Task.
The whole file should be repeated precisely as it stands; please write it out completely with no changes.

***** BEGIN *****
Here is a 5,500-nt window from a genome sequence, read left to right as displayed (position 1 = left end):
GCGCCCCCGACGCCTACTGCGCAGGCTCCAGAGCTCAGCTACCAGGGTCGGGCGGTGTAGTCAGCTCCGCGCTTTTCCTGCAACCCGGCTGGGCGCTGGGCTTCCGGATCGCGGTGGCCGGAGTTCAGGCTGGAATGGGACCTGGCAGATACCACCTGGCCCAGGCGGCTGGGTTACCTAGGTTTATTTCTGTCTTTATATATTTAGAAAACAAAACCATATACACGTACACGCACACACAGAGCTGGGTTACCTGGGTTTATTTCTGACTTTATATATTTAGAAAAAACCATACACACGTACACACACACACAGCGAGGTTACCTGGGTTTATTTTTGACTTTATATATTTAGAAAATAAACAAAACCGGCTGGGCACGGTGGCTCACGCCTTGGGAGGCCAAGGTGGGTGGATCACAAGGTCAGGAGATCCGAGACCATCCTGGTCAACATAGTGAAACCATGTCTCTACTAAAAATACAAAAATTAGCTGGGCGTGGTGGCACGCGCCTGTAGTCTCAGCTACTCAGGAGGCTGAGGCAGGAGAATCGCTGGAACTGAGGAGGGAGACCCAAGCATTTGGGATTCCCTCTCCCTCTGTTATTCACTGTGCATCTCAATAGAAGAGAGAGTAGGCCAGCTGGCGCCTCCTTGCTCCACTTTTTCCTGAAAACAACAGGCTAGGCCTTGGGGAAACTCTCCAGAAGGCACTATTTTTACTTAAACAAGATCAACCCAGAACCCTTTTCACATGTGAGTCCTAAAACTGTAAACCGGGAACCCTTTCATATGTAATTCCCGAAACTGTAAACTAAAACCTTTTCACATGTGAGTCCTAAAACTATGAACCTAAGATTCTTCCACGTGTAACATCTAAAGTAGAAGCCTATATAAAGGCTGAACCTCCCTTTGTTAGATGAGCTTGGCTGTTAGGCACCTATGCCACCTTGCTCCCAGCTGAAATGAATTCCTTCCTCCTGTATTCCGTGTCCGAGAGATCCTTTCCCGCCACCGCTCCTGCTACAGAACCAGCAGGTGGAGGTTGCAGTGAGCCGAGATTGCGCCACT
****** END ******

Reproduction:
Here is a 5,500-nt window from a genome sequence, read left to right as displayed (position 1 = left end):
GCGCCCCCGACGCCTACTGCGCAGGCTCCAGAGCTCAGCTACCAGGGTCGGGCGGTGTAGTCAGCTCCGCGCTTTTCCTGCAACCCGGCTGGGCGCTGGGCTTCCGGATCGCGGTGGCCGGAGTTCAGGCTGGAATGGGACCTGGCAGATACCACCTGGCCCAGGCGGCTGGGTTACCTAGGTTTATTTCTGTCTTTATATATTTAGAAAACAAAACCATATACACGTACACGCACACACAGAGCTGGGTTACCTGGGTTTATTTCTGACTTTATATATTTAGAAAAAACCATACACACGTACACACACACACAGCGAGGTTACCTGGGTTTATTTTTGACTTTATATATTTAGAAAATAAACAAAACCGGCTGGGCACGGTGGCTCACGCCTTGGGAGGCCAAGGTGGGTGGATCACAAGGTCAGGAGATCCGAGACCATCCTGGTCAACATAGTGAAACCATGTCTCTACTAAAAATACAAAAATTAGCTGGGCGTGGTGGCACGCGCCTGTAGTCTCAGCTACTCAGGAGGCTGAGGCAGGAGAATCGCTGGAACTGAGGAGGGAGACCCAAGCATTTGGGATTCCCTCTCCCTCTGTTATTCACTGTGCATCTCAATAGAAGAGAGAGTAGGCCAGCTGGCGCCTCCTTGCTCCACTTTTTCCTGAAAACAACAGGCTAGGCCTTGGGGAAACTCTCCAGAAGGCACTATTTTTACTTAAACAAGATCAACCCAGAACCCTTTTCACATGTGAGTCCTAAAACTGTAAACCGGGAACCCTTTCATATGTAATTCCCGAAACTGTAAACTAAAACCTTTTCACATGTGAGTCCTAAAACTATGAACCTAAGATTCTTCCACGTGTAACATCTAAAGTAGAAGCCTATATAAAGGCTGAACCTCCCTTTGTTAGATGAGCTTGGCTGTTAGGCACCTATGCCACCTTGCTCCCAGCTGAAATGAATTCCTTCCTCCTGTATTCCGTGTCCGAGAGATCCTTTCCCGCCACCGCTCCTGCTACAGAACCAGCAGGTGGAGGTTGCAGTGAGCCGAGATTGCGCCACT